The only people that cause problems this way are the ones that do the "oh I thought I had picked you short turn timing - so I just skied across the front of you skis when we are the only people on a 30foot wide piece of snow" type of stuff - they will always be a problem - you CAN often hear them though as they often do not ski that well... if you cannot hear them thehn only rear vision mirrors are likely any use as you need to be able to see BEHIND - ALL the time


The only "inadvertently" comes from sking Z's instead of circles(or parts thereof) - then it is impossible to tell WHEN the change of direction will occur(ie when will the skier get freaked & change direction).... I have seen people ski Z's in very small corridors thinking they are high level skiers - they have no speed control & not much other control either they get faster the whole trip despite all those "turns" (series of edge changes) .... I believe this is due to the instruction style that suggests you teach parallel turns by teaching a series of hockey stops.... they seriously think that as long as they "turn" they have speed control - yet they have no control of line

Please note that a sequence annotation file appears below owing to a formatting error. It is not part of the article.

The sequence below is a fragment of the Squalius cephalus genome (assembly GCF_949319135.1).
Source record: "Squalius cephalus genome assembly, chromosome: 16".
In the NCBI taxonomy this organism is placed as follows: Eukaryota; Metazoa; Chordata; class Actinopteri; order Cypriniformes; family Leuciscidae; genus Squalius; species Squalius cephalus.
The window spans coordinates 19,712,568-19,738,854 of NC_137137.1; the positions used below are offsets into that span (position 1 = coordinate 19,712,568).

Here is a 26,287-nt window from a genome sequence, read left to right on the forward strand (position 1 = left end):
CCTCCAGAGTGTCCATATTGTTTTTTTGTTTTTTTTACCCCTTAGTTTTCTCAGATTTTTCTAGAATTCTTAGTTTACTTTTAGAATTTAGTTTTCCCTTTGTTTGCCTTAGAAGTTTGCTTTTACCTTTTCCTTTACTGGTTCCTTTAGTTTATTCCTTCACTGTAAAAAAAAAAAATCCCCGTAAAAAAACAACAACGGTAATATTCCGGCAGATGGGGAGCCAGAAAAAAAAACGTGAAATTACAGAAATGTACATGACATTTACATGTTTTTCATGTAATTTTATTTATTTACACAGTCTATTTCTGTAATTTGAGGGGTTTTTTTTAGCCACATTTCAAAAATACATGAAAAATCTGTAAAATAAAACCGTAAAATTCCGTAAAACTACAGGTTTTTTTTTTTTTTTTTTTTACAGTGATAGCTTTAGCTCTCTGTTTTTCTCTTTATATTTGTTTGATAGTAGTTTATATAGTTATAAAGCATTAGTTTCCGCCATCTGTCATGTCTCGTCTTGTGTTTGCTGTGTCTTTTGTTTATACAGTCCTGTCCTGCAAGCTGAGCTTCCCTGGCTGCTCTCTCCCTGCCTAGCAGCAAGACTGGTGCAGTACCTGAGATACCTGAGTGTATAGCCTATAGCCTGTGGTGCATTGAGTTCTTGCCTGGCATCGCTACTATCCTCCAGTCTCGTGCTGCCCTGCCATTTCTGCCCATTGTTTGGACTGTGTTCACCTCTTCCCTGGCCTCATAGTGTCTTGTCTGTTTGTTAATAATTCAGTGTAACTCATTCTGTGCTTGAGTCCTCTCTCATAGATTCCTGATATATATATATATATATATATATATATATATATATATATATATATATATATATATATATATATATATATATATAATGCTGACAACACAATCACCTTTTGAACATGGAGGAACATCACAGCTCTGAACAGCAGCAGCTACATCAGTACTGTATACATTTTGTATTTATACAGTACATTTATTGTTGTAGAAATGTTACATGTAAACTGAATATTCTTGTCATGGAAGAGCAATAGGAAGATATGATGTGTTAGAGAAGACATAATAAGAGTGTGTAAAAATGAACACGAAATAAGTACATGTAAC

BTW - it is almost always crowded on at least PART of any downhill trip here - small amount of ski lifted area & SHORT SEASON = lots of people on small amount of snow.... My instructors used to tell me to go ski USA - MUCH LESS CROWDED (I have a fear of crowds)
post #72 of 91
Thread Starter 
I think racing can be the fastest track to good skiing. Why, you ask?

1. The format of all-day, season-long coaching from one person.
2. The objective of turning in predetermined places.
3. Repetition, repetition, repetition.
4. The goal of finishing first. (Read both ways.)
5. Being on a team with a peer group dedicated to achieving the same objective and goals. Free skiing with them.
6. Learning about and being concerned about having the right equipment, physical conditioning, nutrition, health habits, and so forth.
7. Precision drills.
8. Others???
post #73 of 91
Nolo-
That sums it up nicely.
How about:
- Clear physical models?
- Not only drills, but progressions.
- Exposure to skiers who are verifiably faster than you are.
post #74 of 91
Nolo and Alaska Mike,

That sum things up rather nicely.
post #75 of 91
Race coaches as a general "mob" tend also to be more aware of the psychological aspects to skiing & coaching.... they KNOW it affects your racing when your mind is not suitably focused (or not focused or whatever you need to do to be in right mind set)


Too many ski instructors around who assume students think like they do (like the adrenaline rush perhaps? etc)


Also the understanding of biomechanics is usually better


These TWO things make a huge difference for me - my teaching hinges on these aspects - I need people with strong skills in these areas to make my learning easier